As the title of the most thorough recent analysis* of the relationships among Galanthus species puts it, snowdrops are ‘slowly falling into place’. We now have a pretty convincing hypothesis, well supported by several complementary strands of evidence, for the general shape of Galanthus evolutionary history. But we need to remain humble and open to different interpretations of the data. Three species: G. nivalis, G. elwesii and its close cousin G. gracilis, all of which occur over wide ranges, are poorly understood and future research is likely to result in their rearrangement into several ‘new’ species, no doubt to howls of outrage from people who really liked the old names and want to preserve them. The opposite problem, when multiple names are coined for what turns out to be a single species, is more common or was, in the days before botanists had email.
Of course, we remain lamentably ignorant about the number of species with which we share the earth and their distributions over its face. New species are being discovered and named all the time. Just as phylogenies are hypotheses, so are new species. A botanist publishes a name, with a description and some justification and awaits the verdict of her peers. Often there is disagreement, frequently obeying the dictum that disputes in the academy are often vicious because they are about matters of virtually no consequence. I do not think it is widely understood that the ‘validity’ of a species is a matter of consensus among botanists, not a question of biology. It’s very like English law, where the legal status of a particular thing is defined by the consensus among practicing judges. Unfortunately, in biology as in law, many of the judges really aren’t in a position to render a meaningful verdict and ought, therefore, to remain silent, but don’t.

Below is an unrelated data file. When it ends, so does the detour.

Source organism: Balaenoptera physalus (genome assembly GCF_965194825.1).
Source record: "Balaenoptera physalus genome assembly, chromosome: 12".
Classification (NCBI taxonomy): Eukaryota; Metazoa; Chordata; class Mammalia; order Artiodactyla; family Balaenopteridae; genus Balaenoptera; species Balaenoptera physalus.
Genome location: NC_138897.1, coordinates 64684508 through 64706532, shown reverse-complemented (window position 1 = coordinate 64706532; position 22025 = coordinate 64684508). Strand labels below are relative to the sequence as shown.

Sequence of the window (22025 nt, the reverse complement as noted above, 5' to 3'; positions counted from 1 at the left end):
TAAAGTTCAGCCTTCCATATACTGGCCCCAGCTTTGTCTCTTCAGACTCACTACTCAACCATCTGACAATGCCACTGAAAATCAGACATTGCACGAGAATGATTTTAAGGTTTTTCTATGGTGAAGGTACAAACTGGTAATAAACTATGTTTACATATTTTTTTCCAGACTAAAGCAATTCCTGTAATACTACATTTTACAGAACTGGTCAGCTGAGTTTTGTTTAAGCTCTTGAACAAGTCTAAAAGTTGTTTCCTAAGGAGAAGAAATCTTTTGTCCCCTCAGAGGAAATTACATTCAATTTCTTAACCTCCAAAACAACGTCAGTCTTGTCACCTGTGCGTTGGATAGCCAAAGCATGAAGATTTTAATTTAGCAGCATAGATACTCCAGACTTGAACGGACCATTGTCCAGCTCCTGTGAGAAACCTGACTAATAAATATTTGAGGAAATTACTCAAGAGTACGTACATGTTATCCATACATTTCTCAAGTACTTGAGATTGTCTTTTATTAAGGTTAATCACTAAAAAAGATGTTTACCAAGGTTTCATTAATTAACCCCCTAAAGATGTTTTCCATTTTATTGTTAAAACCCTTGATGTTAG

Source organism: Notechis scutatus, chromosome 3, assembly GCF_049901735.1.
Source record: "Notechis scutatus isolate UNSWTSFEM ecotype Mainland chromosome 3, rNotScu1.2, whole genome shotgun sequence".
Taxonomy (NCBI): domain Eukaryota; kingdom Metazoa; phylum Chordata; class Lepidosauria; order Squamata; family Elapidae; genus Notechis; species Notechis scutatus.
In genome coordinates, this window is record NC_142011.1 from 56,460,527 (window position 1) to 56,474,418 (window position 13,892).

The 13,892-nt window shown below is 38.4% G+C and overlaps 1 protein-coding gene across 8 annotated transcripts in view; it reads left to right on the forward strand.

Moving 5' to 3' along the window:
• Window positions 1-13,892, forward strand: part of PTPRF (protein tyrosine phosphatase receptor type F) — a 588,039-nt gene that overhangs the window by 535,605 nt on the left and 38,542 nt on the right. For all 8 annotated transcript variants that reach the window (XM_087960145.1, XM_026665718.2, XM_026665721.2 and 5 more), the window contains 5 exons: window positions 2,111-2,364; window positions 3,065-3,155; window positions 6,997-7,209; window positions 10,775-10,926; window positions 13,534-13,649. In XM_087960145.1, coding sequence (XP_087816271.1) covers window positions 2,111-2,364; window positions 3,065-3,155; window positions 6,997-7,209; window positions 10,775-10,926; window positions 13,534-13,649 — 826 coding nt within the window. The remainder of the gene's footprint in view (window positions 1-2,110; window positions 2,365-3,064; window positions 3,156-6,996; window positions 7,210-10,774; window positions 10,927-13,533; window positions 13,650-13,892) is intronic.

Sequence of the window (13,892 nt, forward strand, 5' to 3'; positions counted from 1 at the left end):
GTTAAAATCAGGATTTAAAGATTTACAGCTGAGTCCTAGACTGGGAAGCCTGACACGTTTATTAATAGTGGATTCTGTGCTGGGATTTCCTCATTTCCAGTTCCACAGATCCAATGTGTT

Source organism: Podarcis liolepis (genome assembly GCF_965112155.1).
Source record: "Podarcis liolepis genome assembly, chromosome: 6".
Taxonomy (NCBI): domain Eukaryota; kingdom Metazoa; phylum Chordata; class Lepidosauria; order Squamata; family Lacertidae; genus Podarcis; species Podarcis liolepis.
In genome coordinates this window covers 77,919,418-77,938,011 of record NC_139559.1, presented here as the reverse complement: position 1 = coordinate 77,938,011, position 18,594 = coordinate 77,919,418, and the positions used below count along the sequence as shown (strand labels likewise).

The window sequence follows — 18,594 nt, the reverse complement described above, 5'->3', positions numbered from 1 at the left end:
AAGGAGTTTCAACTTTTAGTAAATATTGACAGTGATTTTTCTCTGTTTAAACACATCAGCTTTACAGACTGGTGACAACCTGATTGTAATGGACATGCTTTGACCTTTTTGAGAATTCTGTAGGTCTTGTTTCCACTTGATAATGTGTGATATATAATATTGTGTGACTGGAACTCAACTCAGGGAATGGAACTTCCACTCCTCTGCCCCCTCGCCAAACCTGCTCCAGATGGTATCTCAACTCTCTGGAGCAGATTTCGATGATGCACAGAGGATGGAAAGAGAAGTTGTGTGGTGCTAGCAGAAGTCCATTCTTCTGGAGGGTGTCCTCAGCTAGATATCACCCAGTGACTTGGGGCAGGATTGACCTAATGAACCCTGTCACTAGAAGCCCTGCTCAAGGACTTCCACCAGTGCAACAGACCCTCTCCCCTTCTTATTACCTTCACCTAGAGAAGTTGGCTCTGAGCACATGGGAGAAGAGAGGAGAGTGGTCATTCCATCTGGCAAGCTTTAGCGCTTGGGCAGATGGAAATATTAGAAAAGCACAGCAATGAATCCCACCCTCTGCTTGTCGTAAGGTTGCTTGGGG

Which brings me, finally, to the main subject of this post, the recently described Galanthus samothracicus*. Several populations of snowdrops were found in 2006 by Burkhard Biel, growing at low elevation on the Greek island of Samothraki in the north east Aegean. Morphologically, these plants were similar to G. nivalis but with some subtle differences in leaf shape and flower markings. Individually, these differences were modest but they added up to something distinctive.